A tale of two Mauses

Published on Wednesday, 30 November -0001 00:00
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By Jean Doran Matua, Editor

This year's Kimball Days grand marshals are Andy and Dorothy Maus. After several years of being asked, they finally relented.

"It's about time, I guess," joked Dorothy.

If you belong to St. Anne's Catholic Church in Kimball, you are probably very familiar with the Mauses. Andy has been serving mass since he was a boy. Their son Steve has been a reader since he was a boy.

And nearly everyone could put two-and-two together and guess that Andy Maus was connected with "A.M. Maus and Son," although not all know that he's the "son" of that 82-year-old company.

But there still may be a few things people don't know about this couple.

For instance, they met and dated some in high school. When they first met, Dorothy thought Andy was "cute, but kind of ornery." After graduation they went their separate ways: Andy into the Army, and Dorothy to work at Herberger's Department Store in St. Cloud. After his discharge from the Army and return to Kimball, they met up again and, as Dorothy put it, "The spark was still there!"

Dorothy (Konz) grew up near Pearl Lake, the second-youngest of eleven children. She attended Holy Cross School and then Kimball High School.

Andy was born in the church parsonage (which is now Mary Johnson's home) and grew up in Kimball with six sisters and a brother. He graduated from Kimball and attended St. John's University after finishing in the Army.

Dorothy and Andy celebrated their 50th wedding anniversary this year with a big family do. They raised five children (Ed, Cary, Ellen, Donna and Steve) and have six granddaughters. They are expecting their first great-grandchild in October, a boy.

Andy's father Andrew Sr. started the family business Feb. 1, 1928. He built the dealership building (which is still there) in 1946, with the gas station next to it. They sold farm implements and cars, and had a filling station, in the heart of Kimball for many years. Andrew Sr. was active in the business for 35 years; he died in 1974.

After Andy's discharge from the Army, he took a train as far as St. Cloud, arriving at 3 a.m. Andrew Sr. met him at the train station to bring him home. Along the drive home, Andrew Sr. instructed Andy how things were going to be now: it was time for him to settle down, and he would work in the family business.

"He probably rehearsed that speech all the way up to St. Cloud," chuckled Andy.

Andy did as he was told. Besides farm implements and cars, they sold eggs and chickens. Andy's sisters candled eggs late into the night, grading them for sale. Andy helped move chickens, two or three in each hand from the chicken batteries to customers. He added that they always saved the best chicken for one particular customer every week, who shall remain nameless, for her Sunday dinner.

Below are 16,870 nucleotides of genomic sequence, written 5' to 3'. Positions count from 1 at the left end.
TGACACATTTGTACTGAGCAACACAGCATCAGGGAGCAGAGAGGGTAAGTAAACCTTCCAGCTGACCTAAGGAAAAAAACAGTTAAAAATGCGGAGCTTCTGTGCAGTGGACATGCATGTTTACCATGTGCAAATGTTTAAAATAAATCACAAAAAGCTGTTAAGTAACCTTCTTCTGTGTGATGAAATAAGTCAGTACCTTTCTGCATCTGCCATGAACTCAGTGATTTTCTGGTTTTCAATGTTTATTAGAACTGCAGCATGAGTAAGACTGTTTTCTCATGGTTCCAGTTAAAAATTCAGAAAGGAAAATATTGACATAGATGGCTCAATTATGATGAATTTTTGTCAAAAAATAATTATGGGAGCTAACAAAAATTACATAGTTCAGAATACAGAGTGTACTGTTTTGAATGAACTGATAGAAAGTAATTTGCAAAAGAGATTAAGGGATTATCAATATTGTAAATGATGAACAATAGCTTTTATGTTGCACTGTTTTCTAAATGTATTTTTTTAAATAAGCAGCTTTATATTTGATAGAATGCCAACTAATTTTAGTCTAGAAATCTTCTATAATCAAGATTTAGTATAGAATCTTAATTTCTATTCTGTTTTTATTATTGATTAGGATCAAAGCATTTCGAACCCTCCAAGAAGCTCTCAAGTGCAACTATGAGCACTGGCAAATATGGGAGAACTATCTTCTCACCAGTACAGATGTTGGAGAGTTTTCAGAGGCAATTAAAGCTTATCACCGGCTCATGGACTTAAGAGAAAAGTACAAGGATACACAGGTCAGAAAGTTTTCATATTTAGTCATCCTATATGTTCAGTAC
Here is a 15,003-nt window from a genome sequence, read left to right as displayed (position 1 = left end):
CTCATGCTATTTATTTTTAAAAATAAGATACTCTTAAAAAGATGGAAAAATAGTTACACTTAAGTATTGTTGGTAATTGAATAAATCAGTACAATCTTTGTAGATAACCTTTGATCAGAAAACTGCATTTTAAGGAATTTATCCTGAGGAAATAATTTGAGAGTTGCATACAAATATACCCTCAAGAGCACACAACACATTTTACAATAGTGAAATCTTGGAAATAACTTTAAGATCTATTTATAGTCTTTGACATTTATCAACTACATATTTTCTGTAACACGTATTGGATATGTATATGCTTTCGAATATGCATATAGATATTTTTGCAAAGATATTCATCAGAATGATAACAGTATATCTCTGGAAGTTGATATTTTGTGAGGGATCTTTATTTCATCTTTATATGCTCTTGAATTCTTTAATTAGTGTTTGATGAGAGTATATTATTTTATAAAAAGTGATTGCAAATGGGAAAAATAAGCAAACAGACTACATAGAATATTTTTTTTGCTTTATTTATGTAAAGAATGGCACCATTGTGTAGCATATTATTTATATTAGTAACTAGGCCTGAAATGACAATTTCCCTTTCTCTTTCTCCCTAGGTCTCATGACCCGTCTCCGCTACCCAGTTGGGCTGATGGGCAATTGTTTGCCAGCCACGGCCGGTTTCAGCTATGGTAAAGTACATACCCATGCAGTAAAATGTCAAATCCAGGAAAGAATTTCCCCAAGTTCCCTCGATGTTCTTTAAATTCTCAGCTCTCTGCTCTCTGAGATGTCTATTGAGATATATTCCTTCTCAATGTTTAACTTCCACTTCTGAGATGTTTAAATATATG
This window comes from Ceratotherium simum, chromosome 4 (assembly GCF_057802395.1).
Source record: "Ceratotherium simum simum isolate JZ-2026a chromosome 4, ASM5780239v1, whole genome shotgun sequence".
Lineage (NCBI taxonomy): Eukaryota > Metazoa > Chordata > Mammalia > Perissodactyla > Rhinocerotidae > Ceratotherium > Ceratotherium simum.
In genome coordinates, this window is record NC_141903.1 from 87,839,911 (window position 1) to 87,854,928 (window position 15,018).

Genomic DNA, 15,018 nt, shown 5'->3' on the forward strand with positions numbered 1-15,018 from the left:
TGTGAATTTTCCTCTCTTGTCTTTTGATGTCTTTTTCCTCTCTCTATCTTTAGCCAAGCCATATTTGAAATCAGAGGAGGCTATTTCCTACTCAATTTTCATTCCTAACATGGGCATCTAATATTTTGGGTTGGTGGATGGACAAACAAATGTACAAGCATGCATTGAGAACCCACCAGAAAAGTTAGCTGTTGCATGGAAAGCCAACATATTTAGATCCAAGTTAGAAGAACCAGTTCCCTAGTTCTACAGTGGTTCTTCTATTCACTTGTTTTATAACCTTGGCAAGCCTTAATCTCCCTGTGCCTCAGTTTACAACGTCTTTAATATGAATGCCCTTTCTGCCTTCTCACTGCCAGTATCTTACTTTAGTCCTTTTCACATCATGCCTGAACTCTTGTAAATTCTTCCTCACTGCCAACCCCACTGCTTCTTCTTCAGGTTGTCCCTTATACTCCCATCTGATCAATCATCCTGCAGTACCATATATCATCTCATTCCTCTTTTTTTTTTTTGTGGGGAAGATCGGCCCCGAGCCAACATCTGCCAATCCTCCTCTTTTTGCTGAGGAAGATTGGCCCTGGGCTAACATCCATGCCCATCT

Andy settled down, too. After they got married, Dorothy and Andy briefly lived in St. Cloud as there were no houses available in Kimball at the time. They had a house built for them in 1960, in Kimball, and they live there still.

It was several years after they married that Dorothy learned to drive.

"Can you imagine? I didn't drive, and I married a Chrysler dealer," Dorothy said.

In 1971 Andy took over the Standard station which by then had been moved onto Highway 55.

A year later, Andy bought 40 acres in the northwest corner of Kimball. There he built a new car dealership which is still thriving and expanding. The remainder of the 40 acres were carved into lots now occupied by several businesses that share the address of "Maus Drive."

By 1973 they stopped selling implements. The egg-and-chicken business had stopped long before.

August 1 marks 54 years that Andy has been active in A.M. Maus and Son. By now, he has turned the business over to his three sons, Ed, Cary and Steve, with equal shares. Dorothy was quick to point out that Andy still oversees the business, when he's there, nearly every day.

Dorothy and Andy enjoy visiting their cabin on Pearl Lake, just down the road from where Dorothy grew up. In fact, she used to walk past the original house there on her way to school every day. They are avid Twins fans and have a large garden in their backyard.

"It's an honor," said Dorothy of being named grand marshals.

Watch for Dorothy and Andy in the parade Sunday, starting from St. Anne's at 2 p.m. They'll be in the really nice Chrysler convertible at the front of the parade.